The highest goal of the Hunters as Stewards project is to embrace the hunting community as partners in the conservation of our wildlands and wildlife. Just as a strong connection exists between many indigenous cultures and the land on which they live, so too were many of the first conservationists in the United States avid outdoorspeople, adventurers, hunters, and anglers. That legacy of stewardship continues today, embraced by all who cherish wild places and healthy ecosystems. This appreciation for nature, and a sense of duty for its protection, drives the Hunters as Stewards project to deliver outreach to hunting communities of both indigenous and western backgrounds, offer information and perspectives on conservation and ecological issues, and promote thoughtful and informed activities, traditions, and land-use practices.
Hunter Education and Safety
Most states require some form of formal education for individuals before they are legally allowed to hunt. In California, hunter education training is required for all persons who have not formerly held a California hunting license; who do not have a hunter education certificate of completion; or who do not hold a current hunting license, or a hunting license issued in either of the two previous hunting years, from another state or province. Hunter Education and Safety classes are offered throughout the State by more than 1,000 certified volunteer instructors, all dedicated to keeping hunting safe, ethical, and available to all Californians.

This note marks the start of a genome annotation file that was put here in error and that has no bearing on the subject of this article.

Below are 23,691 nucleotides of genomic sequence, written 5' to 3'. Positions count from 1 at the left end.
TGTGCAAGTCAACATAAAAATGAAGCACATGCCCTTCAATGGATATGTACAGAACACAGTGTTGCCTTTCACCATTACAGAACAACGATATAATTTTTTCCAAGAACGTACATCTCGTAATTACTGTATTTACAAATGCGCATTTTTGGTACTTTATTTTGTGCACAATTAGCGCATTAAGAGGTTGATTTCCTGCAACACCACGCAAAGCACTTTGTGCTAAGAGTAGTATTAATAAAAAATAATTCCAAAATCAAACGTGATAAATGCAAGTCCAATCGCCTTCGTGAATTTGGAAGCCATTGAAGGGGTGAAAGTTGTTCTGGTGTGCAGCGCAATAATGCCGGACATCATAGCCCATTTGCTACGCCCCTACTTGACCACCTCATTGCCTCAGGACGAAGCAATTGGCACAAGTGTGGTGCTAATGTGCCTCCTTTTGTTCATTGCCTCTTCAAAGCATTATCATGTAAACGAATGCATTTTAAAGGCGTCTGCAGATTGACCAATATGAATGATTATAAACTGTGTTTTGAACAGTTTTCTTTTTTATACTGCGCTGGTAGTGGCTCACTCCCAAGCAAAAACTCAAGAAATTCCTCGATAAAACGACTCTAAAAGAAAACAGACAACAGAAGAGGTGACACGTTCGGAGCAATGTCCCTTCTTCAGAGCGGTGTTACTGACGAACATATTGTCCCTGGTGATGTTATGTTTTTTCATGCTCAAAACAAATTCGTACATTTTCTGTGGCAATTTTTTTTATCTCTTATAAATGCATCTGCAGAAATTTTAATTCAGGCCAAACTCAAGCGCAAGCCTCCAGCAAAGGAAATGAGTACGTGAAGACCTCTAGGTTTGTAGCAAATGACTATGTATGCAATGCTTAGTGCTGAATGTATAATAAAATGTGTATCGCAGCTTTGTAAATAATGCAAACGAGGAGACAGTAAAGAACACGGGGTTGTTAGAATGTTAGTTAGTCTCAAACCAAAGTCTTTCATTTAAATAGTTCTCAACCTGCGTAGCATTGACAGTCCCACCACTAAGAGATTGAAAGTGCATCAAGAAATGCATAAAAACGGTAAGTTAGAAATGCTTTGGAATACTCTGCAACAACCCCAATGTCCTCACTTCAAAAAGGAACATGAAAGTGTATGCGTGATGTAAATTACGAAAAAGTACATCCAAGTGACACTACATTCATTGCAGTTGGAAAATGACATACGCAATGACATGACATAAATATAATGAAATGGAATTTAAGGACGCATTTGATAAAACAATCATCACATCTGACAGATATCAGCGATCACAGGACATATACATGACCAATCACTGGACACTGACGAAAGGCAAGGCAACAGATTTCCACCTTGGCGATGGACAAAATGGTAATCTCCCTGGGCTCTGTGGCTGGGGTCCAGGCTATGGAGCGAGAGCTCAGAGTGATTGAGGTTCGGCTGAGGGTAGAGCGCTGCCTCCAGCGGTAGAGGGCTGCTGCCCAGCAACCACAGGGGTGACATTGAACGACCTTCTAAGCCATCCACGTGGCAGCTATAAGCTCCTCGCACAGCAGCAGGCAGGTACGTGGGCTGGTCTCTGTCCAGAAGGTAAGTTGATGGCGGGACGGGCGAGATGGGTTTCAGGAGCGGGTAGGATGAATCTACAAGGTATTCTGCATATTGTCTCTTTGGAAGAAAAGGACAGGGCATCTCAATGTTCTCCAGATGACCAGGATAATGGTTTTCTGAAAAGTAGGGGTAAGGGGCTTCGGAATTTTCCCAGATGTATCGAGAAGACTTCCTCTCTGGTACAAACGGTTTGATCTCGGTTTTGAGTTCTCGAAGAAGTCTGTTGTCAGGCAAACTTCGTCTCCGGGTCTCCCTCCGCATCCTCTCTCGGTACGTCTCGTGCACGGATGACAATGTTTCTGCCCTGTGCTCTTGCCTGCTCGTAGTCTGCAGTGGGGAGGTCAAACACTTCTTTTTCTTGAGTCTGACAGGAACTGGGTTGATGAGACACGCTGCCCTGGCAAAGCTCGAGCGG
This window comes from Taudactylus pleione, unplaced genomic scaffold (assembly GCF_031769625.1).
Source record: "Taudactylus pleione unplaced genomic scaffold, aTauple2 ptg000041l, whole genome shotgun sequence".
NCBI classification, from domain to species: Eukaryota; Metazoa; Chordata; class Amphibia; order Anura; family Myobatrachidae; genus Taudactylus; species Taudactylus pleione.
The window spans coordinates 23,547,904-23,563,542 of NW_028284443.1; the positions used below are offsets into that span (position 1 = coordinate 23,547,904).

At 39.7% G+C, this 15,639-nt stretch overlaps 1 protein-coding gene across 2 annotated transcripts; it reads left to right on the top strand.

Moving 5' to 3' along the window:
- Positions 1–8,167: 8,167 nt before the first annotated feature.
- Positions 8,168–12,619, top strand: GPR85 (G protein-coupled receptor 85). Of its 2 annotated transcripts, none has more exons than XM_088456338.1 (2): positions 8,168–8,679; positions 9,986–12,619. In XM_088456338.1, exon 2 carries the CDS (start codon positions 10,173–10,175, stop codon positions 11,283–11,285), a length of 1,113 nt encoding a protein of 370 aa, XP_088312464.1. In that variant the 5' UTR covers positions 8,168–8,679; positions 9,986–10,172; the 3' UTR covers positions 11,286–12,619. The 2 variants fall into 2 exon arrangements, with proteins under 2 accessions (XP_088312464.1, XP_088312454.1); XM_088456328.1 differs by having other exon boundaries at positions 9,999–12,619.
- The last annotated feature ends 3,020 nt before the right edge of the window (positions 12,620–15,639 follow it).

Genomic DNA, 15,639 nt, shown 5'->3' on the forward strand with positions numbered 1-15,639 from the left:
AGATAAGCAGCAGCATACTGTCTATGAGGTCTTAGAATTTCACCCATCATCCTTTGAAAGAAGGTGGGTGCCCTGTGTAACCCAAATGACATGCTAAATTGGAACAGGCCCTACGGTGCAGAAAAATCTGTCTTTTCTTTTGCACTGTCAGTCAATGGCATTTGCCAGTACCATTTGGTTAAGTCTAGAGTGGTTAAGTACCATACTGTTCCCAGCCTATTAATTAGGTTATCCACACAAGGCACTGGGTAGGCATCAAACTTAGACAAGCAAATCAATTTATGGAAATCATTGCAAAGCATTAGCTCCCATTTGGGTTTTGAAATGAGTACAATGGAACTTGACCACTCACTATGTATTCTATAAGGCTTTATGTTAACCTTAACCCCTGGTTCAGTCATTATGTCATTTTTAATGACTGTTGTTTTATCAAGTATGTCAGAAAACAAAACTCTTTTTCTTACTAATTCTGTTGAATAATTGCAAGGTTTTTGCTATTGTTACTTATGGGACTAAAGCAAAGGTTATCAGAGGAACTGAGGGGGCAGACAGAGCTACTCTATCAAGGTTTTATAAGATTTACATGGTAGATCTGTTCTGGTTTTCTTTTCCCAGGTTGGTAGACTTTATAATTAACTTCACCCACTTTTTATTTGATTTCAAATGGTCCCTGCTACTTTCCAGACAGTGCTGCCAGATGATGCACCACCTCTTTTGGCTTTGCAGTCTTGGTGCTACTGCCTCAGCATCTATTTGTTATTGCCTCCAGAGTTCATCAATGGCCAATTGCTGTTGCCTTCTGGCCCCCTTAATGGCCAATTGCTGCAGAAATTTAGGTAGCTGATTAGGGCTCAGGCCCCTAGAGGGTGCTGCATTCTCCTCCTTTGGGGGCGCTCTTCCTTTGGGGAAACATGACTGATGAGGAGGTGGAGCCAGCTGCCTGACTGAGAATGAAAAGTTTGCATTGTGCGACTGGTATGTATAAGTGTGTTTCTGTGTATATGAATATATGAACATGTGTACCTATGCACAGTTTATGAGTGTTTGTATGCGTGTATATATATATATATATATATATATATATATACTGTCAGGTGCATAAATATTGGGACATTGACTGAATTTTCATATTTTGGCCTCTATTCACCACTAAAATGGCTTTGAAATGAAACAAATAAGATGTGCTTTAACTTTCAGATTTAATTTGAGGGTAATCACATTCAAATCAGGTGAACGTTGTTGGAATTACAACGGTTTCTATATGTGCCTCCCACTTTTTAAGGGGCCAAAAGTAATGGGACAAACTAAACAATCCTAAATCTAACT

To find out more information about Hunter Education Program classes in California, including the Traditional Hunter Education Courses and the Online Course option, as well as more specialized education, such as Advanced Hunter Education and Bow Hunting classes, visit the California Department of Fish and Wildlife – Hunter Education website.
Hunting in Oregon? Visit the Oregon Department of Fish and Wildlife website for more information.
Hunting with Non-lead Ammunition
California Assembly Bill No. 711 established that, as of 1 July 2019, non-lead ammunition is required when taking any wildlife with a firearm in the State of California, including for both hunting and depredation. Neither the Yurok Tribe nor the Yurok Tribe Wildlife Department have ever advocated for or against this regulation, and the Hunters as Stewards project has always promoted voluntary measures to increase the use of non-lead ammunition. The Wildlife Department does, however, acknowledge the increasing evidence, documented in peer-reviewed studies, that lead exposure can be harmful to the health of both humans and wildlife.
For decades, our society has worked to remove lead from our paint, gasoline, and plumbing. Just as those lead sources pose threats to our health, lead in our wild places can threaten the health of wildlife. Following a successful hunt, scavenging birds and mammals arrive on-site to consume the remains of the carcasses and gut-piles that are often left behind by hunters. In many cases, these animals unintentionally ingest small pieces of lead that fragmented from the bullet, with that lead later absorbed into the bloodstream, potentially producing long-term side effects, including death.
Like many of our tools, we have choices when selecting ammunition. It is important for hunters to know all of their available options and be able to make informed decisions about choices that can affect their health, their family’s health, and the health of the wildlands they treasure. The Yurok Tribe Wildlife Department encourages you to visit the links provided, below, and gather more information about this important topic.
Additional Non-lead Ammunition Resources
California Department of Fish and Wildlife: Nonlead Ammunition in California
North American Non-Lead Partnership
Pinnacles National Park: Lead Bullet Risks for Wildlife and Humans
One Percent for the Tetons: Removing Lead from Wildlife and Wildlands
Pacific Coast Science and Learning Center: Lead vs. Copper Bullets
Conservation Media: Hunting with Non-Lead Ammunition